Reason should govern campaign signs
Some political campaign placards have yet to be taken down.
NEARLY two weeks after the general election, signs of the political season still spot some neighborhoods, but most have been removed.
Remnants should be taken down in quick order by candidates to avoid visual pollution and contentious legislation and court battles that might ensue.
Hawaii should be able to resolve the matter of campaign placards through reasonable means rather than regulation.
As the Star-Bulletin's Kokua Line noted last week there is no law restricting candidate signs on private property. The state Legislature repealed one law that set limits after a 1996 opinion by the state attorney general stated it was unconstitutional. Subsequent attempts to pass a measure that would not conflict with free speech rights failed.
The Outdoor Circle -- a community group that has worked admirably to keep the state free of ugly billboards and intrusive signs, and that has led the problematic effort to place constraints on campaign signs -- instead asked candidates to post banners within sensible limits.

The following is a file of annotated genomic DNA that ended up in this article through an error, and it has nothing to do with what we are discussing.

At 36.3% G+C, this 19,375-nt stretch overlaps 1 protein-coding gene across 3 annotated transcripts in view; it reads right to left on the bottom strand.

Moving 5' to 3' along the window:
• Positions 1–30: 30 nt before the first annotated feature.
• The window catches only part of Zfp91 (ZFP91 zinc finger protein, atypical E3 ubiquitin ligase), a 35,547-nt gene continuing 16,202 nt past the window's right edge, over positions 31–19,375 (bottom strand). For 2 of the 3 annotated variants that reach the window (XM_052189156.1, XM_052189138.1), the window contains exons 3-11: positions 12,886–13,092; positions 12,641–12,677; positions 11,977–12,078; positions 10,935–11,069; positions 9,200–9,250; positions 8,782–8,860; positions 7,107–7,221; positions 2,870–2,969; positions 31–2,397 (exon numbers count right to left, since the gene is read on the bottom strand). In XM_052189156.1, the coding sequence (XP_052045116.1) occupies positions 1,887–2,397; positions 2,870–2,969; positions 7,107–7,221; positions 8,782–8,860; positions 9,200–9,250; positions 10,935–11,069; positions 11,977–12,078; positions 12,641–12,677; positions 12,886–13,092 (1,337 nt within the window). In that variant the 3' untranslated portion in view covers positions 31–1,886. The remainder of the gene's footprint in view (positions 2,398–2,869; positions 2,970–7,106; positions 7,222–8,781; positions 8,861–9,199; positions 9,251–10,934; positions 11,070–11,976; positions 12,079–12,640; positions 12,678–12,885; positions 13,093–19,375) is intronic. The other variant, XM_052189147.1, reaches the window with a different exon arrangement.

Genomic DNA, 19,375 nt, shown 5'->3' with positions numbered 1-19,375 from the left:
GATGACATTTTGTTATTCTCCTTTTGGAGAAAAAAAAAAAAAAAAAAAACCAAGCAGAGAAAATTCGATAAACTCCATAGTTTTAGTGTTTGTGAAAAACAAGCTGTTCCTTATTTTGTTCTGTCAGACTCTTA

Though the voluntary restrictions have generally worked, there are always a few who violate the cooperative spirit. However, if citizens choose to leave signs on their fences or in their yards, and as long as other laws aren't being violated, they are free to do so.
Public pressure on the candidates whose names are displayed would work just as well as yet another government decree that takes time and money to enforce.
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